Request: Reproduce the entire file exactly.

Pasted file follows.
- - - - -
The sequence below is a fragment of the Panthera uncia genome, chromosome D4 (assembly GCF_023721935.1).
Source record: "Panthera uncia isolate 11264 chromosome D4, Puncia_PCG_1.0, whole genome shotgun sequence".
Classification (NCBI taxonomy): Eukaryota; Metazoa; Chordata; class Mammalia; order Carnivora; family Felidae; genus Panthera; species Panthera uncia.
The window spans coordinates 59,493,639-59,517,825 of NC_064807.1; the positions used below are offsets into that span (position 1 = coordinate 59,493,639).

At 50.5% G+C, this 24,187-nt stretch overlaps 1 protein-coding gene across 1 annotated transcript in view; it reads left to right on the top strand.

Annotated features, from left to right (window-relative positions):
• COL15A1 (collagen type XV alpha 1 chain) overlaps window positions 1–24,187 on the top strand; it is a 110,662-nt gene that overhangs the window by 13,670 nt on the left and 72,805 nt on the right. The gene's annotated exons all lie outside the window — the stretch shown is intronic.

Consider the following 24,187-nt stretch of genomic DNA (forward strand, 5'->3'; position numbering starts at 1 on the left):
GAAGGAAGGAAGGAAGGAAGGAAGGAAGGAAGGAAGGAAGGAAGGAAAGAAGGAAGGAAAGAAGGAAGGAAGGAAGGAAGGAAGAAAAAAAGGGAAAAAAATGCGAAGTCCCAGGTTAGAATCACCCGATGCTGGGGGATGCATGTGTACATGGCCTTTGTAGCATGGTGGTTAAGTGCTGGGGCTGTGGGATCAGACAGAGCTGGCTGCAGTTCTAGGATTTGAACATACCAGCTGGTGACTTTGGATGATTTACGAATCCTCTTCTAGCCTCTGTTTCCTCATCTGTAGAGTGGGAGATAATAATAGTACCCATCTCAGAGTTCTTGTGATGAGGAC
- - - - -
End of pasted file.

The sequence below is a fragment of the Panthera uncia genome, chromosome D4 (assembly GCF_023721935.1).
Source record: "Panthera uncia isolate 11264 chromosome D4, Puncia_PCG_1.0, whole genome shotgun sequence".
Classification (NCBI taxonomy): Eukaryota; Metazoa; Chordata; class Mammalia; order Carnivora; family Felidae; genus Panthera; species Panthera uncia.
The window spans coordinates 59,493,639-59,517,825 of NC_064807.1; the positions used below are offsets into that span (position 1 = coordinate 59,493,639).

At 50.5% G+C, this 24,187-nt stretch overlaps 1 protein-coding gene across 1 annotated transcript in view; it reads left to right on the top strand.

Annotated features, from left to right (window-relative positions):
• COL15A1 (collagen type XV alpha 1 chain) overlaps window positions 1–24,187 on the top strand; it is a 110,662-nt gene that overhangs the window by 13,670 nt on the left and 72,805 nt on the right. The gene's annotated exons all lie outside the window — the stretch shown is intronic.

Consider the following 24,187-nt stretch of genomic DNA (forward strand, 5'->3'; position numbering starts at 1 on the left):
GAAGGAAGGAAGGAAGGAAGGAAGGAAGGAAGGAAGGAAGGAAGGAAAGAAGGAAGGAAAGAAGGAAGGAAGGAAGGAAGGAAGAAAAAAAGGGAAAAAAATGCGAAGTCCCAGGTTAGAATCACCCGATGCTGGGGGATGCATGTGTACATGGCCTTTGTAGCATGGTGGTTAAGTGCTGGGGCTGTGGGATCAGACAGAGCTGGCTGCAGTTCTAGGATTTGAACATACCAGCTGGTGACTTTGGATGATTTACGAATCCTCTTCTAGCCTCTGTTTCCTCATCTGTAGAGTGGGAGATAATAATAGTACCCATCTCAGAGTTCTTGTGATGAGGAC